Understanding Monads in Haskell

Update: I started reading up on monads again recently, and here is the best explanation I’ve found.  Also, the update caused my Beckman links to vanish unfortunately…

I’ve been digging through the Haskell resources I posted earlier (and some other ones ), and I must say that treatment of  monads has been pretty poor.  There are all kinds of cognitive metaphors out there, the least clear and most ridiculous of which has to be the space station analogy.  However, I think after seeing a few key resources the picture is starting to come together.

First is a great pair of videos from Microsoft’s Brian Beckman.  It’s geared toward concurrency, but he talks about Haskell’s State monad as a way of automatically mutating an explicit (vs implicit) state.  Doing this non-monadically would mean passing in the current state into each function, but with monads, you can construct larger operations by composing the monads together, and the monads will handle all the work of passing around and updating the state.

The videos are pretty long, but quite interesting and really help to introduce the way a particular monad (the State monad) handles compositing.

The next resource is Monads as a computation. This page generalizes the concepts introduced in the videos. Essentially, monads a way of describing how computations are chained together to form more complex computations. The logic of what happens between computations (such as pre- and post-processing) before moving on to the next step is built into the monad (specifically the return and >>= functions).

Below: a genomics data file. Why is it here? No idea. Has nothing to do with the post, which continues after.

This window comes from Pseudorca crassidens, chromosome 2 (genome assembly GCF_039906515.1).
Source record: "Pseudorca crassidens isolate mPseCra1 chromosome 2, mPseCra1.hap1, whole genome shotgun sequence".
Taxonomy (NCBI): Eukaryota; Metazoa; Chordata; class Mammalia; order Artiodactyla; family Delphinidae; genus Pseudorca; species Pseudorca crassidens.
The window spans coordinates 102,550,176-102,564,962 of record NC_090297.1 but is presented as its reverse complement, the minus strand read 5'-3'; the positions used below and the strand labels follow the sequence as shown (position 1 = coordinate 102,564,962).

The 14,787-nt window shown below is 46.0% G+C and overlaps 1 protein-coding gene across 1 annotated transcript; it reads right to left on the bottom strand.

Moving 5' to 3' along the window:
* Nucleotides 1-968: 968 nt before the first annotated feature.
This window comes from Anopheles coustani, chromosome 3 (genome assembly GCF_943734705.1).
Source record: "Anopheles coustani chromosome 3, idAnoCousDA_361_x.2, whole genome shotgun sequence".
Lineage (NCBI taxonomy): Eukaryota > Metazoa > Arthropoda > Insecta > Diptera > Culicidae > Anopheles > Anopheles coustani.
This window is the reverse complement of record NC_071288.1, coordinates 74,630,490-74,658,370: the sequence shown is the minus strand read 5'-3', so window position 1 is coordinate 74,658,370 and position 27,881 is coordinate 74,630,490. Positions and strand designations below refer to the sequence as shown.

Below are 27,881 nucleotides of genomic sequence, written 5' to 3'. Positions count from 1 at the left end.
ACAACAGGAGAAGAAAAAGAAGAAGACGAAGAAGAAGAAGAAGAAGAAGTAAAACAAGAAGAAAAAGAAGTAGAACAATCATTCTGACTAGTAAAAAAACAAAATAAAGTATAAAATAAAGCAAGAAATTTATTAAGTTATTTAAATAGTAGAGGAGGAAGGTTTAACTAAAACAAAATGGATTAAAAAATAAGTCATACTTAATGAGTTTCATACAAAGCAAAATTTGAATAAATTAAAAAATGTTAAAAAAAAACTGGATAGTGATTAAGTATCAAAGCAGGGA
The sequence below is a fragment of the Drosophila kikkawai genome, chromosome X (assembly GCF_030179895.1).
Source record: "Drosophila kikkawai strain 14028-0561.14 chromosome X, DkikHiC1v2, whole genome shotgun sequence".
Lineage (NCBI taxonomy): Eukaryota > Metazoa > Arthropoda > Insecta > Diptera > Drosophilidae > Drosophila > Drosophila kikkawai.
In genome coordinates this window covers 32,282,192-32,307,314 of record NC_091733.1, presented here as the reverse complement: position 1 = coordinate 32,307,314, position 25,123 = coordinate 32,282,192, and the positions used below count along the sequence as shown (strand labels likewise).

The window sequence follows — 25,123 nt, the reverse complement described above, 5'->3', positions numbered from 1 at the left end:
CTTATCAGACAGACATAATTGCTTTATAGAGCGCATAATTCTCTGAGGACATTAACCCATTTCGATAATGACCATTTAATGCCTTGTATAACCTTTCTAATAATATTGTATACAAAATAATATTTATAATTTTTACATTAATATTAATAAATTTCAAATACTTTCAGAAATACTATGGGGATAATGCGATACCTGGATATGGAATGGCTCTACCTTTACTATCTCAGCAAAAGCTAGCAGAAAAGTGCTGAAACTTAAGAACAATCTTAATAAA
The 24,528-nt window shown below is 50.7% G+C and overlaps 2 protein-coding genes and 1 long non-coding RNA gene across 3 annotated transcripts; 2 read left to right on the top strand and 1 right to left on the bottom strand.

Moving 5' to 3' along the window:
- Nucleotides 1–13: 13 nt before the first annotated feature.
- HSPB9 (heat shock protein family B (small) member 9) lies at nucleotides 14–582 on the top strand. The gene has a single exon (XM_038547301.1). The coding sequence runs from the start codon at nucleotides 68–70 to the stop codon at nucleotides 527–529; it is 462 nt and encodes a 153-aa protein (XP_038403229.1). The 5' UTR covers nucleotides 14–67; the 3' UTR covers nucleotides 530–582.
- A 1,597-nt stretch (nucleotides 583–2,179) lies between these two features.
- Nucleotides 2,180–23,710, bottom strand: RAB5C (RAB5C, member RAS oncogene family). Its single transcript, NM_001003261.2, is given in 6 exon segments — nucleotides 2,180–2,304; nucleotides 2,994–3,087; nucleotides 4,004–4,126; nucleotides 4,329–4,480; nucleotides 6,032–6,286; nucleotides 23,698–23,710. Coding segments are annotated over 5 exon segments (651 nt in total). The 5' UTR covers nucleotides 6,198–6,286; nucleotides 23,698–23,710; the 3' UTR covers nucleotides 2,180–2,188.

Lastly, Learn You a Haskell (which, incidentally, I’m beginning to like more than RWH as the concepts get more sophisticated) has a chapter on monads, which goes in to how Maybe and List monads handle their own processing between steps. For instance, if at any point in a Maybe monad chain Nothing is the result, then that Nothing is propagated to the end of the chain (canceling later computations on the way).

From my understanding of monads (so far), they are a convenient way to automatically handle any book keeping that needs to be done between successive operations (Writer monad, which can be used to log all operations performed) or for controlling the flow of operations in a standardized way (aborting operations with Maybe, handling list flattening with List).

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